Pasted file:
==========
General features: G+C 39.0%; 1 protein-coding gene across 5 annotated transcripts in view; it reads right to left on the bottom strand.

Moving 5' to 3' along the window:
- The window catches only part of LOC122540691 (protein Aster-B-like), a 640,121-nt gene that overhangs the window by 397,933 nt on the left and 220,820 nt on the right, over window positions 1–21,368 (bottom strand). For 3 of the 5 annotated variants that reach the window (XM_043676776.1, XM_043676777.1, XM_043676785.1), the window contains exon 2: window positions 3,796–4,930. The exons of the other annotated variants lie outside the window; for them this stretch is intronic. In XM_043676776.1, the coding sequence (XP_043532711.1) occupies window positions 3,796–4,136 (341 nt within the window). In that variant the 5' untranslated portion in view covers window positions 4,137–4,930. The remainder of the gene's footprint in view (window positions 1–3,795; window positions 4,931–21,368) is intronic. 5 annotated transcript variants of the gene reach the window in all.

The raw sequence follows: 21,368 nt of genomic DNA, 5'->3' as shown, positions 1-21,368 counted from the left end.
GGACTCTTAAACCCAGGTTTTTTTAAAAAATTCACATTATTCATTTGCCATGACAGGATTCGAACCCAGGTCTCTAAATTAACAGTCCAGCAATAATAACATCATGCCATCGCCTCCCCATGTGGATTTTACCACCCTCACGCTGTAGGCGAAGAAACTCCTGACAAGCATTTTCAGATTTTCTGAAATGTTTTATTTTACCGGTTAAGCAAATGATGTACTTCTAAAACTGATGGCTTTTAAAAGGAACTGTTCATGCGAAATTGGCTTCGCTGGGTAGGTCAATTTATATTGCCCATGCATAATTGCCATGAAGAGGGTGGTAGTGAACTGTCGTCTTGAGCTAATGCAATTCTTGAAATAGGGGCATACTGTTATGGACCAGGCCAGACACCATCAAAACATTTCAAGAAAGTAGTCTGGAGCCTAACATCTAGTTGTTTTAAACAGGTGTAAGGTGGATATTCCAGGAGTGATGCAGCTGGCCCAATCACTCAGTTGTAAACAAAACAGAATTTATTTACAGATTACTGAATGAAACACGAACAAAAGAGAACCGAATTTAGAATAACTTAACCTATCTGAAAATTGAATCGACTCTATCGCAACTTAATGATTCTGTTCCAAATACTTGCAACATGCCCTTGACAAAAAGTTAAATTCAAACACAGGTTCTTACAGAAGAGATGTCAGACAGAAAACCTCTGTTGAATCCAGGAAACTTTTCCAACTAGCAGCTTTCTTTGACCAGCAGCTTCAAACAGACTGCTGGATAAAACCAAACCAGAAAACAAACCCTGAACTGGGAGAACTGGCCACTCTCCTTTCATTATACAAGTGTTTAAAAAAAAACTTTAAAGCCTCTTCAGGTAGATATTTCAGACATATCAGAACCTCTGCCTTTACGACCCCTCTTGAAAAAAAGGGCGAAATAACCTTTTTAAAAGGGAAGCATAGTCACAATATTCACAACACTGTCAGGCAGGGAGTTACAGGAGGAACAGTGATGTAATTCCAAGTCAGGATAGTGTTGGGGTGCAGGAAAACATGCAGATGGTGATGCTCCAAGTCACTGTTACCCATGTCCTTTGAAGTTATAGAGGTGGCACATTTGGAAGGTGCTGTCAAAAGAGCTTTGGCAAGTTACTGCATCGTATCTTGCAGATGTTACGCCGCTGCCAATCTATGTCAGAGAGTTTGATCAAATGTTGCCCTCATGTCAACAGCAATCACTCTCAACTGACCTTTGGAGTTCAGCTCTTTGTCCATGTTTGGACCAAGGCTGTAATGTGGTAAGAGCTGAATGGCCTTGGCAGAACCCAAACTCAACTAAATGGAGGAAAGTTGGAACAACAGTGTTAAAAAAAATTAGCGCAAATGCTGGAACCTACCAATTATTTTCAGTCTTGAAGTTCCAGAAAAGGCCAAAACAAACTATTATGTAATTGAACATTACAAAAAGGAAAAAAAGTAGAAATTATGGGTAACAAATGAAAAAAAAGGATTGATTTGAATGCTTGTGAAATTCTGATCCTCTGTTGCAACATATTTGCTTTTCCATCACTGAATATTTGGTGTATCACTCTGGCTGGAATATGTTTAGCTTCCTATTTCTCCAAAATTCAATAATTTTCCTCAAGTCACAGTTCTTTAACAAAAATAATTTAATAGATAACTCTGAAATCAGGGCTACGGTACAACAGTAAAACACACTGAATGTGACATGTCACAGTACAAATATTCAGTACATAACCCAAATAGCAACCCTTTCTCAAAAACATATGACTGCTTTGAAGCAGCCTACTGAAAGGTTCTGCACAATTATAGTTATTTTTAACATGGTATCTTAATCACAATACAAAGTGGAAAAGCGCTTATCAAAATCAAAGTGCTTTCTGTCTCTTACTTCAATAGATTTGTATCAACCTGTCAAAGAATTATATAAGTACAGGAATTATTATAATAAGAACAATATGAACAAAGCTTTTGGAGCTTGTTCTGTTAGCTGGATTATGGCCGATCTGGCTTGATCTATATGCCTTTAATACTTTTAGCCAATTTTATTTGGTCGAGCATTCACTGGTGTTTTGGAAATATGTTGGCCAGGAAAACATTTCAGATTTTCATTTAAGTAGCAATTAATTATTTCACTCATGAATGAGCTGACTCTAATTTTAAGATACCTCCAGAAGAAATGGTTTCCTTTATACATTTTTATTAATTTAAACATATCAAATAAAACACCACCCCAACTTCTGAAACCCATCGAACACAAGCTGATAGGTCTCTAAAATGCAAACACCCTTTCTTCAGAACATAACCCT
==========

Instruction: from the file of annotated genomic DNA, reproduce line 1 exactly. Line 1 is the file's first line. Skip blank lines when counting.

General features: G+C 39.0%; 1 protein-coding gene across 5 annotated transcripts in view; it reads right to left on the bottom strand.